Guillaume Chapelle, 20 May 2020

Non-pharmaceutical interventions such as school closures and social distancing were implemented in the US against the spread of the 1918 influenza pandemic. This column explores the effect of these interventions on economic activity and death rates in US cities during and after 1918. The policies lowered the fatality rate during the peak of the pandemic but are associated with a significant rise in the death rate in subsequent years, possibly through reducing herd immunity. Their impact, positive or negative, on the growth of the manufacturing sector in US cities remains an open question.


US economists on the economic impact of the crisis and policy developments in the US and Europe.

* Adam S. Posen, The Peterson Institute for International Economics
* Vivien A. Schmidt, Boston University
* Jeffry Frieden, Harvard University
* Michael Landesmann, Vienna Institute for International Economic Studies (wiiw)

The following questions will be addressed:
* How does the unfolding Covid-19 crisis compare so far between the US and Europe?
* How does the EMU/EU governance structure constrain monetary and fiscal responses compared to the US?
* Which failures in policy can be/could have been avoided?
* Which social and political outcomes do you expect on both sides of the Atlantic?
* How will the US and European responses affect global economic and political relations?

Ayça Tekin-Koru, 14 May 2020

The strict and prolonged age-specific containment measures in Turkey have both reduced infection/death rates and enabled less strict restrictions for the lower-risk groups. This column reviews Turkey’s response and examines the real-time effects of the COVID-19 crisis on production in Turkey. If finds that the targeted containment measures appear to have helped reduce a contraction in production that could have been much worse with a uniform lockdown. It also finds that the major brunt of the health crisis in terms of its human costs has been borne by the working class.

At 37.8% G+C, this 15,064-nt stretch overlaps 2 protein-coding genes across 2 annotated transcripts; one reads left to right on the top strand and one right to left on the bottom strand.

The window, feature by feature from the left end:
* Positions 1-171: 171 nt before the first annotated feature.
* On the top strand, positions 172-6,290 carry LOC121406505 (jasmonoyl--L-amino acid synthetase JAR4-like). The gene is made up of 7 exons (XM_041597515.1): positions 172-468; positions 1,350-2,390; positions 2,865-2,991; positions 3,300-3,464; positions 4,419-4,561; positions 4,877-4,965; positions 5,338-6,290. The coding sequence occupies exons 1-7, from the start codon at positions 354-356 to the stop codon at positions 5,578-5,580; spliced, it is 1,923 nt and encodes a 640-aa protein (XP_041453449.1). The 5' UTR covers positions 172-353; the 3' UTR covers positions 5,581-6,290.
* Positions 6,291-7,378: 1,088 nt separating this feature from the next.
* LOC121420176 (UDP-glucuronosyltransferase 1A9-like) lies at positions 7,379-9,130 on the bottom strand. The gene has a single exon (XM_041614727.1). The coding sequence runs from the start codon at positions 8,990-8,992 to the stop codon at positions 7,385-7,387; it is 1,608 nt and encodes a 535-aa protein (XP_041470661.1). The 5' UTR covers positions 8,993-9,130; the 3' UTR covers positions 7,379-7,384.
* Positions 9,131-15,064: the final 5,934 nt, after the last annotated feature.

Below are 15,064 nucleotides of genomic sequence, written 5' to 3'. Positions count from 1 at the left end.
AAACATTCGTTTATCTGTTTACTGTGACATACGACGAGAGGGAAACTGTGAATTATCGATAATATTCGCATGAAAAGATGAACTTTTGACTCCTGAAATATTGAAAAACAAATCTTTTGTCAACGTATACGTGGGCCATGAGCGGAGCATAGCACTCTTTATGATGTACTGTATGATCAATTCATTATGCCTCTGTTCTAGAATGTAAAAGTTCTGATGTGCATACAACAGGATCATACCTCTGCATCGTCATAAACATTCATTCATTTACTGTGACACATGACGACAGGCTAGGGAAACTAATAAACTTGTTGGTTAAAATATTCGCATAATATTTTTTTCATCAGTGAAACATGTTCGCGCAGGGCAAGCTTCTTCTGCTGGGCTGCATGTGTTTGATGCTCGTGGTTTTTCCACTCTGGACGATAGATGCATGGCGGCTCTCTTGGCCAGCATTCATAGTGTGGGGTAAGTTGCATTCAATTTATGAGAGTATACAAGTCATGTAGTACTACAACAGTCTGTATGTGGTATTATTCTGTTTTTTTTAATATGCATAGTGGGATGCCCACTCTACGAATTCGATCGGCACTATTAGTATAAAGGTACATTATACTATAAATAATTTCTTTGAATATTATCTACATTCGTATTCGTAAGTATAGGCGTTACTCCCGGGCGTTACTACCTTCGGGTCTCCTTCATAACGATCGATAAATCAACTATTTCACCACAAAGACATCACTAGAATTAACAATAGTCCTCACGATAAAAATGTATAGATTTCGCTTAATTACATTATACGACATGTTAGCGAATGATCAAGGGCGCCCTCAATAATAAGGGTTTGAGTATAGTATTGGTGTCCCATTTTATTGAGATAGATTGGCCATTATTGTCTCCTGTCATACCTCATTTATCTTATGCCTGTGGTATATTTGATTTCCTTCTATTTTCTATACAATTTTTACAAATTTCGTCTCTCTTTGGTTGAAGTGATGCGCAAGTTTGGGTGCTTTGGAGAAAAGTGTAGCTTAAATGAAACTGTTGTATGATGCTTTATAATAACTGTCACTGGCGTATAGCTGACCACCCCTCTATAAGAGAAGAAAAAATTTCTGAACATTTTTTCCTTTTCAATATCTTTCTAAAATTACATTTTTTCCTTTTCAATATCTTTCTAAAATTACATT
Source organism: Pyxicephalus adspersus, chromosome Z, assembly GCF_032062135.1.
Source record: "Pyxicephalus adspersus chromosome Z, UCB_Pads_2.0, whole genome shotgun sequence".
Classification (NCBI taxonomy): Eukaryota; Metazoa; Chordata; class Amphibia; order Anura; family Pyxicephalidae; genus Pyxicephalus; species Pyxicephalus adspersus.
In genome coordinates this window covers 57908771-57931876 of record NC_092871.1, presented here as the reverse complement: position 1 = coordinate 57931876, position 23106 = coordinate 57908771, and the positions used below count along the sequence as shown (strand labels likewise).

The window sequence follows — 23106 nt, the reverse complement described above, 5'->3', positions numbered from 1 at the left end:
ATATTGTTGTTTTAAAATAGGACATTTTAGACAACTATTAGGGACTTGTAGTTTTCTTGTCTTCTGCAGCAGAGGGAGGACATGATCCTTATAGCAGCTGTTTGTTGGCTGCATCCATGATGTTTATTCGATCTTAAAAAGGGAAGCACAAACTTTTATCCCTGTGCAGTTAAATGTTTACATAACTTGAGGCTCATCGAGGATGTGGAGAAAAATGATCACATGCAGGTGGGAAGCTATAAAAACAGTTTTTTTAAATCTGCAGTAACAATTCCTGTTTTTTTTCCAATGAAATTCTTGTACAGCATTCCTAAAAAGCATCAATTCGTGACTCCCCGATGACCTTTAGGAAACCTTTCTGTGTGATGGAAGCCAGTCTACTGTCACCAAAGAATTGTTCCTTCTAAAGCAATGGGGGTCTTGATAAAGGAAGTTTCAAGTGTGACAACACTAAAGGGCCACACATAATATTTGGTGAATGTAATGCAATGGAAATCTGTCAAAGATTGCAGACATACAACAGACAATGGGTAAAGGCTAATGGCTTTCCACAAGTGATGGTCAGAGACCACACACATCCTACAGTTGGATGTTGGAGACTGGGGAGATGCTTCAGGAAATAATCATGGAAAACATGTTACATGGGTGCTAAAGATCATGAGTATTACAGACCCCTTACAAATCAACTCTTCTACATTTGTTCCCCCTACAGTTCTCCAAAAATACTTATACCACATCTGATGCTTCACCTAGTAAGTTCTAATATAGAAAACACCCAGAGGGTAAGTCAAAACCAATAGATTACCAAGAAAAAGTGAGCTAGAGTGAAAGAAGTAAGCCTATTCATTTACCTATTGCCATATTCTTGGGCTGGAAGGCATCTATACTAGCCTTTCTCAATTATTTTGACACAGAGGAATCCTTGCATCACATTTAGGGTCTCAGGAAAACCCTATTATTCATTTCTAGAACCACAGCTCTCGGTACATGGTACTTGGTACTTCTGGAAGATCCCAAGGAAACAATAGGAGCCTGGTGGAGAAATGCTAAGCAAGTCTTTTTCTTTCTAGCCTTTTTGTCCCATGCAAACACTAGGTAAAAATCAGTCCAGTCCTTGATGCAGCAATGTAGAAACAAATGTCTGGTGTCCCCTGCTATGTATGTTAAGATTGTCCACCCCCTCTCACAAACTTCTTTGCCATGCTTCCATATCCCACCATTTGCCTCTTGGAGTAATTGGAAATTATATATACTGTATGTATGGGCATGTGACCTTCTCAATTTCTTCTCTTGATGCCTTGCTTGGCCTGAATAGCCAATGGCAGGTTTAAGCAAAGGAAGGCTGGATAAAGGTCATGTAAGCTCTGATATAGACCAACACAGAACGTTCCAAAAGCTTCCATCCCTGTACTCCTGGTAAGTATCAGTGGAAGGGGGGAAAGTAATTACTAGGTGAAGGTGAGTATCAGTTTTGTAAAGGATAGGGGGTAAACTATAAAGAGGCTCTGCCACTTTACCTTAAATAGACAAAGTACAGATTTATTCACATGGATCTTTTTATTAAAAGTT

Klaus Desmet, Dávid Krisztián Nagy, Esteban Rossi-Hansberg, 02 October 2018

Assessments of the economic cost of a rise in sea-level are often limited to estimating the current value of structures and output in low-lying coastal areas. This column argues that understanding how economic activity will move when faced with flooding is key to correctly evaluating the cost of permanent inundation. When using a high-resolution dynamic spatial model of the world economy, combined with state-of-the-art local projections of sea-level rise for the next 200 years, the cost is substantially lower than when ignoring adaptation through moving. There is huge heterogeneity across space though, with some low-lying coastal areas hit particularly hard. 


CEPR Policy Research